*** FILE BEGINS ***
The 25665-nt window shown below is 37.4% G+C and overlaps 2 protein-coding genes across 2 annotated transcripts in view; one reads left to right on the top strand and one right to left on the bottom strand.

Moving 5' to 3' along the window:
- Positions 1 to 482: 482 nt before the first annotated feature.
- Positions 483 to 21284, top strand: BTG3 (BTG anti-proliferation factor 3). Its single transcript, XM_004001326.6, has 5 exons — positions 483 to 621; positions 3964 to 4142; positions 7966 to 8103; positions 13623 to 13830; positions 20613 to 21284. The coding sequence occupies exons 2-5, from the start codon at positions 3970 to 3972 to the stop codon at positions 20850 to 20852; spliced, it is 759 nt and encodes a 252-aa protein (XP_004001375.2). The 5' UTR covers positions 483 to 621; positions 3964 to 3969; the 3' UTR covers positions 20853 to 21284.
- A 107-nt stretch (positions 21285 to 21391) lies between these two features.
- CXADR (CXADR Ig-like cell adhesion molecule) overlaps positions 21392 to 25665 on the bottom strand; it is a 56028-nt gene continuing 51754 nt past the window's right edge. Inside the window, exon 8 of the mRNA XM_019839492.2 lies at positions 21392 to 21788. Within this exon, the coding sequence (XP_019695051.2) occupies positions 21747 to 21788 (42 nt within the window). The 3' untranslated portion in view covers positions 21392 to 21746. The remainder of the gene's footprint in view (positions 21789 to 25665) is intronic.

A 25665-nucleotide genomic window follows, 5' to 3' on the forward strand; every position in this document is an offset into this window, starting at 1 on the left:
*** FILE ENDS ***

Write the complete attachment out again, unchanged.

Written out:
The 25665-nt window shown below is 37.4% G+C and overlaps 2 protein-coding genes across 2 annotated transcripts in view; one reads left to right on the top strand and one right to left on the bottom strand.

Moving 5' to 3' along the window:
- Positions 1 to 482: 482 nt before the first annotated feature.
- Positions 483 to 21284, top strand: BTG3 (BTG anti-proliferation factor 3). Its single transcript, XM_004001326.6, has 5 exons — positions 483 to 621; positions 3964 to 4142; positions 7966 to 8103; positions 13623 to 13830; positions 20613 to 21284. The coding sequence occupies exons 2-5, from the start codon at positions 3970 to 3972 to the stop codon at positions 20850 to 20852; spliced, it is 759 nt and encodes a 252-aa protein (XP_004001375.2). The 5' UTR covers positions 483 to 621; positions 3964 to 3969; the 3' UTR covers positions 20853 to 21284.
- A 107-nt stretch (positions 21285 to 21391) lies between these two features.
- CXADR (CXADR Ig-like cell adhesion molecule) overlaps positions 21392 to 25665 on the bottom strand; it is a 56028-nt gene continuing 51754 nt past the window's right edge. Inside the window, exon 8 of the mRNA XM_019839492.2 lies at positions 21392 to 21788. Within this exon, the coding sequence (XP_019695051.2) occupies positions 21747 to 21788 (42 nt within the window). The 3' untranslated portion in view covers positions 21392 to 21746. The remainder of the gene's footprint in view (positions 21789 to 25665) is intronic.

A 25665-nucleotide genomic window follows, 5' to 3' on the forward strand; every position in this document is an offset into this window, starting at 1 on the left: